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Open Access Highly Accessed Research article

Self-esteem, stress and self-rated health in family planning clinic patients

James E Rohrer1* and Rodney Young2

Author Affiliations

1 Department of Family and Community Medicine, Texas Tech University Health Sciences Center, USA

2 Department of Family Medicine, Texas Tech University Health Sciences Center-Amarillo, USA

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BMC Family Practice 2004, 5:11  doi:10.1186/1471-2296-5-11

Published: 3 June 2004

Abstract

Background

The independent effects of stress on the health of primary care patients might be different for different types of clinic populations. This study examines these relationships in a low-income female population of patients attending a family planning clinic.

Methods

This study investigated the relevance of different sources of personal stress and social support to self-rated health, adjusting for mental health, health behavior and demographic characteristics of subjects. Five hundred women who attended family planning clinics were surveyed and 345 completed the form for a response rate of 72 percent.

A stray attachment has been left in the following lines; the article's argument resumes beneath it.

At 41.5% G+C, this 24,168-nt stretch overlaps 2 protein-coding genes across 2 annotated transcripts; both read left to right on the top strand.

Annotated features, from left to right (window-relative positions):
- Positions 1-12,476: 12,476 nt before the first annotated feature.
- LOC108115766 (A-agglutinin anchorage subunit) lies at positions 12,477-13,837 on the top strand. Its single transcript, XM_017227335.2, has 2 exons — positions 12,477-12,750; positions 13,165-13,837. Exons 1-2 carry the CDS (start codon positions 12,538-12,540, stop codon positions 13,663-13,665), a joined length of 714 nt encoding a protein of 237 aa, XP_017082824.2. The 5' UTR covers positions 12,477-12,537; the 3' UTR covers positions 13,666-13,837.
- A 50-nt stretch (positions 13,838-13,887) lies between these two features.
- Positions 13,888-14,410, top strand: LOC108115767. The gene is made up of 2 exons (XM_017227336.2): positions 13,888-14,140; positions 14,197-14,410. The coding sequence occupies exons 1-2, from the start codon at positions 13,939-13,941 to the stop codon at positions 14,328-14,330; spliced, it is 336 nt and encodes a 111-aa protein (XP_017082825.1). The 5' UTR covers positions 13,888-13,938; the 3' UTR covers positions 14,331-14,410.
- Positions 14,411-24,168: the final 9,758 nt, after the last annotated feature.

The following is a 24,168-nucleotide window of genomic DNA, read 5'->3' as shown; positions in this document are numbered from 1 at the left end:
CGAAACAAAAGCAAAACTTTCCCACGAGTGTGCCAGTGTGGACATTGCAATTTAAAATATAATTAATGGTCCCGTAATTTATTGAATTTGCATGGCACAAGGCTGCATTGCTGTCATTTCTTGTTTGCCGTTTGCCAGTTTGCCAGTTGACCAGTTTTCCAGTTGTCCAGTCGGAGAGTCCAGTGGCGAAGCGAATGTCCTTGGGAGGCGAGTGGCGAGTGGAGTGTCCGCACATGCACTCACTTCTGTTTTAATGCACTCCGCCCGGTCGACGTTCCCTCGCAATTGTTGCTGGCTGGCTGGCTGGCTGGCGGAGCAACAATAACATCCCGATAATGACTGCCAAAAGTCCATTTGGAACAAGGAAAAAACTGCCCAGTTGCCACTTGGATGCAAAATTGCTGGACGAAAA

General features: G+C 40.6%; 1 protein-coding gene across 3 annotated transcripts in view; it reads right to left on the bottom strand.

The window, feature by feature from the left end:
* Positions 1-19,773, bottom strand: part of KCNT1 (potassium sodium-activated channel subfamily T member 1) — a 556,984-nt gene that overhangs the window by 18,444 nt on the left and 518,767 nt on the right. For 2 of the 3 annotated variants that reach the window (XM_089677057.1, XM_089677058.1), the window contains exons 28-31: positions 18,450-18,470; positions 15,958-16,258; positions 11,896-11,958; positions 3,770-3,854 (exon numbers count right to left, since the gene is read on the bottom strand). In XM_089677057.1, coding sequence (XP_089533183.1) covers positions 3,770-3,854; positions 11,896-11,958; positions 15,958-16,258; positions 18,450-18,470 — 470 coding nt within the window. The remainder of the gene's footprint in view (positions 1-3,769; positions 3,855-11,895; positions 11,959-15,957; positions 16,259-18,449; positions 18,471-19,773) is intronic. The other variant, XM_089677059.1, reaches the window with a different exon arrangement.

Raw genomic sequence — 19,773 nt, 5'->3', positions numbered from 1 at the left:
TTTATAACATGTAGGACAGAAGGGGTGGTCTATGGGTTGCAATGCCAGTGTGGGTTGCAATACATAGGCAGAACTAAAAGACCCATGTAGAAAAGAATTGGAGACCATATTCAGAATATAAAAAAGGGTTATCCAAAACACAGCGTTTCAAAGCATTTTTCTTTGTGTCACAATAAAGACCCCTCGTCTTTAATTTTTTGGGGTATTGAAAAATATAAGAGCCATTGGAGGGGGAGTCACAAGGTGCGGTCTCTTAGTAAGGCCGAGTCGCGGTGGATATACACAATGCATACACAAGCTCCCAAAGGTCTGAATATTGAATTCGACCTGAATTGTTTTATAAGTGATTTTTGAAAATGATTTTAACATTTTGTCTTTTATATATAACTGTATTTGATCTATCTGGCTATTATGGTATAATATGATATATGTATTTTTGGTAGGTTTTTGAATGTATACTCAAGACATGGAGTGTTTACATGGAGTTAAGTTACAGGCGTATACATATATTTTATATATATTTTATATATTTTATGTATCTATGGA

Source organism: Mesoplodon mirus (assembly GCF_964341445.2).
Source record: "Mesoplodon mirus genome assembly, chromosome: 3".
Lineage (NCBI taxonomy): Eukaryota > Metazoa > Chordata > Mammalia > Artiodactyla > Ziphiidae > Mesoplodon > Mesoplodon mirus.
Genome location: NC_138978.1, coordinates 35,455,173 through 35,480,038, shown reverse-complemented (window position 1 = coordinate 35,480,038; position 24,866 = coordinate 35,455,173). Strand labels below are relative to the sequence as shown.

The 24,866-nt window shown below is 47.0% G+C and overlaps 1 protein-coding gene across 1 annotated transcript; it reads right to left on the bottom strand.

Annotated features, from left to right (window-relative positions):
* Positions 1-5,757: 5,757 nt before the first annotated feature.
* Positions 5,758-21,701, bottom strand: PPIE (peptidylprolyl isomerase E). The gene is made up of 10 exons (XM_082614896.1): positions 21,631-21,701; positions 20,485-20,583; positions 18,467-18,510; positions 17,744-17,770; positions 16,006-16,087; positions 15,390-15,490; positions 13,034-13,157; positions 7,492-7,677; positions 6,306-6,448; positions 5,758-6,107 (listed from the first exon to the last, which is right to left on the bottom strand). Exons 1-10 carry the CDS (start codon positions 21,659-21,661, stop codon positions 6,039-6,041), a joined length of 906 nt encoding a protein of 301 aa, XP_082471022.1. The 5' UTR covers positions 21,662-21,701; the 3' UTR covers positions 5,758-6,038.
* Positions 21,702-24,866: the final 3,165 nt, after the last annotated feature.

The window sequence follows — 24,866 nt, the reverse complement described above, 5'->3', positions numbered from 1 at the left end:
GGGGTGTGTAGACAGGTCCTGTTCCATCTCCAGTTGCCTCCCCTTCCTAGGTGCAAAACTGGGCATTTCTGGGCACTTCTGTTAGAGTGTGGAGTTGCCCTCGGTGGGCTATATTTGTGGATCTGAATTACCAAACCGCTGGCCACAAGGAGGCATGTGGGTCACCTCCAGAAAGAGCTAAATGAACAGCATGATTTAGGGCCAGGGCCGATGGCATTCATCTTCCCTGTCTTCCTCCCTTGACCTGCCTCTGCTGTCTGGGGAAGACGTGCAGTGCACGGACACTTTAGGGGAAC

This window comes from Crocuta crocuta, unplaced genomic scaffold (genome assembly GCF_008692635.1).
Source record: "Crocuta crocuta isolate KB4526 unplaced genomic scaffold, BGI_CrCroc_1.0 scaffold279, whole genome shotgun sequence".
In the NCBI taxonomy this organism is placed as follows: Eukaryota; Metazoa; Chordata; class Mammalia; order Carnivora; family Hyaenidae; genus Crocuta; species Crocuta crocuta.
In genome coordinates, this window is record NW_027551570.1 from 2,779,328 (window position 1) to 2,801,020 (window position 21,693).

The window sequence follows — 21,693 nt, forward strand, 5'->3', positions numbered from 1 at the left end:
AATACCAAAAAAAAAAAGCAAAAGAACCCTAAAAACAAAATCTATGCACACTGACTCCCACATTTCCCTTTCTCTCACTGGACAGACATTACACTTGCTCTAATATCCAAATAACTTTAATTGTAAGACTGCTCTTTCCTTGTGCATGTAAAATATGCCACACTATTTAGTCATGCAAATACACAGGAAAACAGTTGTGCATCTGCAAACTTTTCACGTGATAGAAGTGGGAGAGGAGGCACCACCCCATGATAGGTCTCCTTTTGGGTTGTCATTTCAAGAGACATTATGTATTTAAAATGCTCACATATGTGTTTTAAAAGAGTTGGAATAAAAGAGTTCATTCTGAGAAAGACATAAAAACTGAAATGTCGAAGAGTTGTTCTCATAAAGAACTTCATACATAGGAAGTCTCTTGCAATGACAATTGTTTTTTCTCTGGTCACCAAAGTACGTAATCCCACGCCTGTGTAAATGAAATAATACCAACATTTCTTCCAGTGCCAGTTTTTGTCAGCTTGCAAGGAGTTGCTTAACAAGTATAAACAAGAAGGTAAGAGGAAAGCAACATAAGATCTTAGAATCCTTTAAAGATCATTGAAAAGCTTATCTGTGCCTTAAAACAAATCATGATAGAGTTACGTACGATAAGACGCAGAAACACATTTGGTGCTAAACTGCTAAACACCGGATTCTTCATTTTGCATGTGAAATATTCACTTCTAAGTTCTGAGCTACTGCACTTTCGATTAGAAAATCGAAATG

Results

Multiple logistic regression analysis revealed that liking oneself was related to good self-rated health (Odds ratio = 7.11), but stress or support from children, parents, friends, churches or spouses were not significant. White non-Hispanic and non-white non-Hispanic respondents had lower odds of reporting good self-rated health than Hispanic respondents (odds ratios were 2.87 and 2.81, respectively). Exercising five or more days per week also was related to good self-rated health. Smoking 20 or more cigarettes per day, and obese III were negatively related to good self-rated health (odds ratios were .19 and .22, respectively with corresponding p-values equal to .0043 and .0332).

Conclusions

Among younger low-income women, addressing low self-esteem might improve health status.